May could realise Brexit proposals will not be backed by DUP: Martin
Ireland’s opposition leader has said the British Prime Minister appears to have acknowledged she does not have to depend on the backing of the Democratic Unionists to push through a Brexit deal.
Micheal Martin said that Theresa May “may realise” her Brexit proposals will not get the support of the DUP.
The Fianna Fail leader slammed the DUP’s position on the Brexit negotiations as “damaging”, and said it was not in the best interests of the people of Northern Ireland.
Speaking in Brussels, Mr Martin added: “There is an opportunity for Northern Ireland to get the best of both worlds, and I think the DUP should focus on that.
“I get a sense from Theresa May’s speech this week… She uses the term ‘unique circumstances of Northern Ireland’, and that is significant, and it may suggest she is factoring in a realpolitik, certainly of what the DUP will do, and I thought that was an interesting aspect of her speech this week.”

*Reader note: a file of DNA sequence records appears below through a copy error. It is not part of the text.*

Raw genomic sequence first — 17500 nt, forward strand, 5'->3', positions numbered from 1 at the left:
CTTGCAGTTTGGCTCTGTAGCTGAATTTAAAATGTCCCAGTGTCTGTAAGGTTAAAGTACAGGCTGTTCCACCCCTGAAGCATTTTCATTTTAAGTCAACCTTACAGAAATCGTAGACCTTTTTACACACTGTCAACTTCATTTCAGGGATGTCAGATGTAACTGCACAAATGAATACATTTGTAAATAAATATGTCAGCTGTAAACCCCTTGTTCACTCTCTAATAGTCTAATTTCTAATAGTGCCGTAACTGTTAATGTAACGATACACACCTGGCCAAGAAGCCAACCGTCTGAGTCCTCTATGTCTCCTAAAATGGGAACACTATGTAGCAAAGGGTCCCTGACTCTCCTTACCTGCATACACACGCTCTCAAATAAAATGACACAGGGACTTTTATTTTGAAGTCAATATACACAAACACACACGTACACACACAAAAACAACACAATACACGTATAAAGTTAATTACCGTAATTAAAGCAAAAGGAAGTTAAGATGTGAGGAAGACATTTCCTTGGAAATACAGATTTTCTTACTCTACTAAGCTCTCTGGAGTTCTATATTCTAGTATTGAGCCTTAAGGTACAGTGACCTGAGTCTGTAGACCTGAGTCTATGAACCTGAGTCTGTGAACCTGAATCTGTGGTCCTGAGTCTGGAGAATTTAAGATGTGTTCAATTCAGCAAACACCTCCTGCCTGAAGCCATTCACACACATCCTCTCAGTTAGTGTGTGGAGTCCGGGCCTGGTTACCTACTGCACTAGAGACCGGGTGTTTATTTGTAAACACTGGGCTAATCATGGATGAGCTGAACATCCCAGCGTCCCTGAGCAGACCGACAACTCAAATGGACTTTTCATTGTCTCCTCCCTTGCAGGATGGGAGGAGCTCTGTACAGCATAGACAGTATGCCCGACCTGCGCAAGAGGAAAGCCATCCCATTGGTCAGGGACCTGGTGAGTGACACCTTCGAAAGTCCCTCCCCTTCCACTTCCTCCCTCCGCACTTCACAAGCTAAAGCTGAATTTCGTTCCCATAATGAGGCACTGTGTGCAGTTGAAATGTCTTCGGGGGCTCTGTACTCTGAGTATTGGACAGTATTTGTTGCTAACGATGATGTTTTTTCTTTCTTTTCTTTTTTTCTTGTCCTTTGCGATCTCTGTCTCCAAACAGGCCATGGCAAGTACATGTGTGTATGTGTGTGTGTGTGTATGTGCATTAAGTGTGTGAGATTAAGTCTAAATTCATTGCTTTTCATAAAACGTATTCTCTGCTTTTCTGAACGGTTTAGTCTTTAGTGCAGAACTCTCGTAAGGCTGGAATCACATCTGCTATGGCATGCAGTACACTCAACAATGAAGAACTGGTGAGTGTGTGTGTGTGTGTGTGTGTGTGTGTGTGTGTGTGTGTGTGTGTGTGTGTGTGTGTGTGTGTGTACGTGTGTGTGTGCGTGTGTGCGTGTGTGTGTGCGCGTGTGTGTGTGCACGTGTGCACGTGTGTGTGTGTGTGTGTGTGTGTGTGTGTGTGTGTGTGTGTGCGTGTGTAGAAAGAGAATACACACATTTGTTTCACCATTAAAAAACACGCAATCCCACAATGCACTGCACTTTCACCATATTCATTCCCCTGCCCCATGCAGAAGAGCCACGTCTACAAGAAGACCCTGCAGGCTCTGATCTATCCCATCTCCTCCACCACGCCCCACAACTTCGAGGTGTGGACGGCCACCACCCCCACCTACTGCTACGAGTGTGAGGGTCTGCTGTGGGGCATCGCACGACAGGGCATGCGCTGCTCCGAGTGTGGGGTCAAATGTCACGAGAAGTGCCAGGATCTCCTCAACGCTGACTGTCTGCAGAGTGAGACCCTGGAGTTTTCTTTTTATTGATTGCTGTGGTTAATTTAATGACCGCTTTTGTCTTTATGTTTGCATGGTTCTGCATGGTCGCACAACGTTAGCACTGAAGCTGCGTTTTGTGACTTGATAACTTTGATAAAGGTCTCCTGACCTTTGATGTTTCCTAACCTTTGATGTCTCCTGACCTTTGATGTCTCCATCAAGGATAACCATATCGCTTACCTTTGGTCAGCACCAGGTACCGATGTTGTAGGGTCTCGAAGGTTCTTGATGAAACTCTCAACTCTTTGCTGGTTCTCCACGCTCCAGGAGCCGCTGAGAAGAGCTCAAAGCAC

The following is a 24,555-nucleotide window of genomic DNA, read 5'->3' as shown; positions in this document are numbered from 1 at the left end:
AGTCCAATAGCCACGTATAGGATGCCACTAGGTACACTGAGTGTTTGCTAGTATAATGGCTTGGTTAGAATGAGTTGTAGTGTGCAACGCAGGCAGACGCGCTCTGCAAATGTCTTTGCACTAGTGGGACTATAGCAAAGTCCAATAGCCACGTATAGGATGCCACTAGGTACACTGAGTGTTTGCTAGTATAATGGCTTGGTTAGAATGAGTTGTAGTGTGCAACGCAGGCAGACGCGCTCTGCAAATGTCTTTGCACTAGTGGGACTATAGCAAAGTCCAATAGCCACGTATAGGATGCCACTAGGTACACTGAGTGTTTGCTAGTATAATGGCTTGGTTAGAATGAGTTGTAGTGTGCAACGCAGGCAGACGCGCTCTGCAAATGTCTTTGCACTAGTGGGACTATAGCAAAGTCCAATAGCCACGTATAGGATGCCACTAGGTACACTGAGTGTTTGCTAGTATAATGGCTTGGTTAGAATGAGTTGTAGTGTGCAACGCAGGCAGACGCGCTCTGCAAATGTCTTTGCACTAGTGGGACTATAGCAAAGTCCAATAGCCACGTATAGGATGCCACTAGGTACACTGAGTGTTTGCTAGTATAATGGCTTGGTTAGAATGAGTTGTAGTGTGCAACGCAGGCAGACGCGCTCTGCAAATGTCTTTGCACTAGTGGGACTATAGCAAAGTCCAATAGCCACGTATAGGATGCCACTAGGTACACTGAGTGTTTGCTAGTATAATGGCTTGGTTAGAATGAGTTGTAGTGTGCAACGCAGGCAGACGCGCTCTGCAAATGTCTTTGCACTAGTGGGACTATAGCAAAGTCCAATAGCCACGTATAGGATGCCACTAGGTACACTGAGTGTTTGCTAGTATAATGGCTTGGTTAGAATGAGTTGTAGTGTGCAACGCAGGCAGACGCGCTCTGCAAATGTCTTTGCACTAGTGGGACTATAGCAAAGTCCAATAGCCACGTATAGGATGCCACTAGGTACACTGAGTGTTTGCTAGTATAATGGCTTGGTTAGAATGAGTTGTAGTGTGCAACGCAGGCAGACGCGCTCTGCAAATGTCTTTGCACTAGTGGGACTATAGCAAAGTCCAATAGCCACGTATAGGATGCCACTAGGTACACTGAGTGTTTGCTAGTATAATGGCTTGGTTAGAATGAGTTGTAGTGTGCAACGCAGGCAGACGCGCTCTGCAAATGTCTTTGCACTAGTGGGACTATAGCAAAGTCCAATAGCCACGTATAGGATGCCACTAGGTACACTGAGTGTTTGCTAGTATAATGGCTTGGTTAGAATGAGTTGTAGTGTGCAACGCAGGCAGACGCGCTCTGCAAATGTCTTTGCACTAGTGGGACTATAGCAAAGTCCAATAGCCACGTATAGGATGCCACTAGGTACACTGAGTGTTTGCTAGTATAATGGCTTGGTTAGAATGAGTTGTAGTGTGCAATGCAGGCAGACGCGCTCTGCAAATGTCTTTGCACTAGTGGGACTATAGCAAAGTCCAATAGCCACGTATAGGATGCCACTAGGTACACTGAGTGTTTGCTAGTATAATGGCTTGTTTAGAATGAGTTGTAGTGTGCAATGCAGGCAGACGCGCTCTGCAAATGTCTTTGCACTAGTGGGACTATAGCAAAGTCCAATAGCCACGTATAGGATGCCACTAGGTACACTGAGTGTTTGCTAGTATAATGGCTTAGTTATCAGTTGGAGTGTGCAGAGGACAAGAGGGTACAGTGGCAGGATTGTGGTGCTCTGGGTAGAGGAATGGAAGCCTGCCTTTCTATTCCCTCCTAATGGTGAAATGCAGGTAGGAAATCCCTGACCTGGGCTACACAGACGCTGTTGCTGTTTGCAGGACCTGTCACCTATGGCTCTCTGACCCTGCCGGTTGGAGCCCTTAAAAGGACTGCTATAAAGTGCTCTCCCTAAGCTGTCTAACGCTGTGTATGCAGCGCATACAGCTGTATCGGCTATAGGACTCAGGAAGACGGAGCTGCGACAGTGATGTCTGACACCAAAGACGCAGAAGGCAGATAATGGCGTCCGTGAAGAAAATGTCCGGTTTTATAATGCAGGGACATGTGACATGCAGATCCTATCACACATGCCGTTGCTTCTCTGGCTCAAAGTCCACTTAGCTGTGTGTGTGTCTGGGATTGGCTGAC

When probed further on this, he added: “Her speech is indicative of perhaps a realisation that she may not be in a position to have to depend on the DUP on this Brexit issue, but I imagine she will want to take people with her in the British parliament.
“I think she may realise that what she is proposing may not get the support of the DUP.”
He added that he believes Northern Ireland could get the best of both worlds from a trade deal with the EU and the rest of the UK.
“The pity is that political unionism hasn’t focused on that side of it, and unfortunately the constitutional issues in the North seem to have trumped the bread and butter issues,” he added.
Referring to reports that EU chief negotiator Michel Barnier is open to extending the UK’s Brexit period, Mr Martin said that it could give Britain some “breathing space”.
He went on to describe it as an “interesting proposal”.
“Time could be a factor and a helpful factor in terms of the various parties to this question. I think time in terms of British politics is an important factor.
“Britain still has a lot to work out in terms of Brexit so an extension could give them breathing space for people to work out more sensible positions.”
He added that a longer transitional year would allow the British government more time to think through the Brexit issues.
Mr Martin is in Brussels where he is meeting with a number of prime ministers and four EU Commissioners from the pro-European group, Alde.
He will outline the Irish position and will tell them that the Irish parliament is united on the core principals surrounding Brexit.